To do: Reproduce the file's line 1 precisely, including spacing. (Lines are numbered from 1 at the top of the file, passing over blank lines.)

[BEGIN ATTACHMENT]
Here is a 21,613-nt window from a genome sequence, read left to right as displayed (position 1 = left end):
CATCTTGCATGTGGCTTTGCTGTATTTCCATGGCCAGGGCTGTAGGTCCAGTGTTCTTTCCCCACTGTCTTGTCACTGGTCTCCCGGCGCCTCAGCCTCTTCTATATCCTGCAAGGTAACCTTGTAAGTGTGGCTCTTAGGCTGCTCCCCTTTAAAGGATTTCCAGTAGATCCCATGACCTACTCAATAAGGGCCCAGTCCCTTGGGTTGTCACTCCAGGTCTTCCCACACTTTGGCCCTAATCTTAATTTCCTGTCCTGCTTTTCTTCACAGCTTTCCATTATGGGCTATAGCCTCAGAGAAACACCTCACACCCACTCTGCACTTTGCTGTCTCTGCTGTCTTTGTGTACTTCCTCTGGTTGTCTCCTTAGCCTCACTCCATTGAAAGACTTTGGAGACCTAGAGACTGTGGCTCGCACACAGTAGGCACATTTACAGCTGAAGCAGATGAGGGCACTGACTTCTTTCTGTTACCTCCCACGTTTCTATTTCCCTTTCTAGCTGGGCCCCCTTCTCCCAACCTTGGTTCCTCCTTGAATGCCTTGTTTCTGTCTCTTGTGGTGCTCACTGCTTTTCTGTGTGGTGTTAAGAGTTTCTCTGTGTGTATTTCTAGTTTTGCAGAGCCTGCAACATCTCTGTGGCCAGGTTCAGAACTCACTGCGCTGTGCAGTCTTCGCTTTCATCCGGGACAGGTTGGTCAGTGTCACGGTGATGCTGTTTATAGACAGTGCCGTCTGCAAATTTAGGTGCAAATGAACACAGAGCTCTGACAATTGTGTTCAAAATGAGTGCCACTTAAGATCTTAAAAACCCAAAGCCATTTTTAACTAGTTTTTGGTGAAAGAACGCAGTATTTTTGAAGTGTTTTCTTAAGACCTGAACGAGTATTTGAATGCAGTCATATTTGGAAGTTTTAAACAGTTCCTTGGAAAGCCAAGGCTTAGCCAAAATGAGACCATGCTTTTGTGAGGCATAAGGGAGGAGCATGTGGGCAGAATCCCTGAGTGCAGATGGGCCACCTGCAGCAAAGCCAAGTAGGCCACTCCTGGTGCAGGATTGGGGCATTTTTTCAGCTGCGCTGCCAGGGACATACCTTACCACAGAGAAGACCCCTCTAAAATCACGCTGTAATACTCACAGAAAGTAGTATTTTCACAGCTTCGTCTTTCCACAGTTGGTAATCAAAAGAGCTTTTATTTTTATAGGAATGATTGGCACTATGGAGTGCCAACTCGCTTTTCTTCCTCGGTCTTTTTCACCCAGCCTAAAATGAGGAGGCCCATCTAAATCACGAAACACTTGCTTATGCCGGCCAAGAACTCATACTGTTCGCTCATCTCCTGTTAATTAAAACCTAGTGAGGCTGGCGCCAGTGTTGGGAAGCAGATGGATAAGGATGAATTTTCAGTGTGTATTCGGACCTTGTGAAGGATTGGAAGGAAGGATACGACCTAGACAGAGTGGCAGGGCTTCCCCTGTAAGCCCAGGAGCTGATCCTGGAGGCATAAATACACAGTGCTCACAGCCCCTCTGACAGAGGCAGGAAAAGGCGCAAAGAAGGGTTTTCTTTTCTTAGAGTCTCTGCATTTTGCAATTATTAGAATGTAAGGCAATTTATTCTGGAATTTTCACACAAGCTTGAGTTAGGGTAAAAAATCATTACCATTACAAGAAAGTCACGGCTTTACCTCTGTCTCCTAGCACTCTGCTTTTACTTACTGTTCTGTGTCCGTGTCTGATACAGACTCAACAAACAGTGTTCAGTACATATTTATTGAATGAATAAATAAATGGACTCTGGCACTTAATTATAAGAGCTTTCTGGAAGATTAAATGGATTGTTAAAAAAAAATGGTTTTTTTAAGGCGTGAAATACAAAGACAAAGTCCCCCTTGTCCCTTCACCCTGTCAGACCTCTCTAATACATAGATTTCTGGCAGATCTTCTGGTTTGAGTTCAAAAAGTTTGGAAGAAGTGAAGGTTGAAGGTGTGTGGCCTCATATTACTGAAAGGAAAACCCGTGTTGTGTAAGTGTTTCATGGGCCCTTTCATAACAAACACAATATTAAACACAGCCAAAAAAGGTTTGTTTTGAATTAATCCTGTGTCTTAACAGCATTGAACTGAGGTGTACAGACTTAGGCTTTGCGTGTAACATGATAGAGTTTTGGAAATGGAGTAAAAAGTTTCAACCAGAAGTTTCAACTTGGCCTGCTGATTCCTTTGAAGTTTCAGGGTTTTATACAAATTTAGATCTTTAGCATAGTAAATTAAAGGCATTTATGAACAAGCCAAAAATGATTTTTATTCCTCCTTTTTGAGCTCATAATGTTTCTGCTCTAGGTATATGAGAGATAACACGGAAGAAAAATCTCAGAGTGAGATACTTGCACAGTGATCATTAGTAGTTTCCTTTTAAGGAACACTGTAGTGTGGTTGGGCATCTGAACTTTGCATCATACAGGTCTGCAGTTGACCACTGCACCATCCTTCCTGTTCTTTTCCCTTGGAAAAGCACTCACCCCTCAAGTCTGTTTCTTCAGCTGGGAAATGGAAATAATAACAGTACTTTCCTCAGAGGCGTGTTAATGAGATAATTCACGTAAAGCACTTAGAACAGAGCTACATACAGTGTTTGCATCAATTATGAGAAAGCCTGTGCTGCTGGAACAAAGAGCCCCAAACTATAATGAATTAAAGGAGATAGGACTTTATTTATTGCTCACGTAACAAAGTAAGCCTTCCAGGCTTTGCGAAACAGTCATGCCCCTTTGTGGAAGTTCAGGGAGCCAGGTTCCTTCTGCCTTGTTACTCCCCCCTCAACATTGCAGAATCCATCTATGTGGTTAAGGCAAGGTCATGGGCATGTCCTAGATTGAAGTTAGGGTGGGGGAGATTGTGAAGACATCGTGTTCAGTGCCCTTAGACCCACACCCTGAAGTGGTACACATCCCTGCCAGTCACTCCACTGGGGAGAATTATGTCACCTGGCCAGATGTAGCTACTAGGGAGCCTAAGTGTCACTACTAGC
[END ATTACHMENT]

Here is a 21,613-nt window from a genome sequence, read left to right as displayed (position 1 = left end):